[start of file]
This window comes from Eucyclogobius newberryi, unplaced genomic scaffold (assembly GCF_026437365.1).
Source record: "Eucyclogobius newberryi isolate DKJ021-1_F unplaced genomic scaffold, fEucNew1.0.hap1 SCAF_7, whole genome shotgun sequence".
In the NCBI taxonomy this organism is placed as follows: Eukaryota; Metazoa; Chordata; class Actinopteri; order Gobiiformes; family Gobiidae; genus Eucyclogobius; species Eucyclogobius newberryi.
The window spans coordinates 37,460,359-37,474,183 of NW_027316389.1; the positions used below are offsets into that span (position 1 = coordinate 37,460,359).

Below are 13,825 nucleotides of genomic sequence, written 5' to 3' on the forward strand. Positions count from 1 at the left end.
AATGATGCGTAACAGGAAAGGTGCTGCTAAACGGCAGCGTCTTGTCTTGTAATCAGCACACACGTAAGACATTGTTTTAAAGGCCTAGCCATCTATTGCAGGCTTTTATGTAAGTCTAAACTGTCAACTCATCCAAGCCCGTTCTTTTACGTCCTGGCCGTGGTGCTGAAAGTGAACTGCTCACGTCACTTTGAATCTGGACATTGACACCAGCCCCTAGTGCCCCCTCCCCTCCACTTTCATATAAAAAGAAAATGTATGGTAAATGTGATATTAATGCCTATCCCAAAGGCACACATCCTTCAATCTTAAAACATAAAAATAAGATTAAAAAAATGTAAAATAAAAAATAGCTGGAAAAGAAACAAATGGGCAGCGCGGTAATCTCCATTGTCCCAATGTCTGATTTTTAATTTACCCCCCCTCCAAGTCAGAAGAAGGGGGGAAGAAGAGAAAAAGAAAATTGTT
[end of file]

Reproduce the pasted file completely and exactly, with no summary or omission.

This window comes from Eucyclogobius newberryi, unplaced genomic scaffold (assembly GCF_026437365.1).
Source record: "Eucyclogobius newberryi isolate DKJ021-1_F unplaced genomic scaffold, fEucNew1.0.hap1 SCAF_7, whole genome shotgun sequence".
In the NCBI taxonomy this organism is placed as follows: Eukaryota; Metazoa; Chordata; class Actinopteri; order Gobiiformes; family Gobiidae; genus Eucyclogobius; species Eucyclogobius newberryi.
The window spans coordinates 37,460,359-37,474,183 of NW_027316389.1; the positions used below are offsets into that span (position 1 = coordinate 37,460,359).

Below are 13,825 nucleotides of genomic sequence, written 5' to 3' on the forward strand. Positions count from 1 at the left end.
AATGATGCGTAACAGGAAAGGTGCTGCTAAACGGCAGCGTCTTGTCTTGTAATCAGCACACACGTAAGACATTGTTTTAAAGGCCTAGCCATCTATTGCAGGCTTTTATGTAAGTCTAAACTGTCAACTCATCCAAGCCCGTTCTTTTACGTCCTGGCCGTGGTGCTGAAAGTGAACTGCTCACGTCACTTTGAATCTGGACATTGACACCAGCCCCTAGTGCCCCCTCCCCTCCACTTTCATATAAAAAGAAAATGTATGGTAAATGTGATATTAATGCCTATCCCAAAGGCACACATCCTTCAATCTTAAAACATAAAAATAAGATTAAAAAAATGTAAAATAAAAAATAGCTGGAAAAGAAACAAATGGGCAGCGCGGTAATCTCCATTGTCCCAATGTCTGATTTTTAATTTACCCCCCCTCCAAGTCAGAAGAAGGGGGGAAGAAGAGAAAAAGAAAATTGTT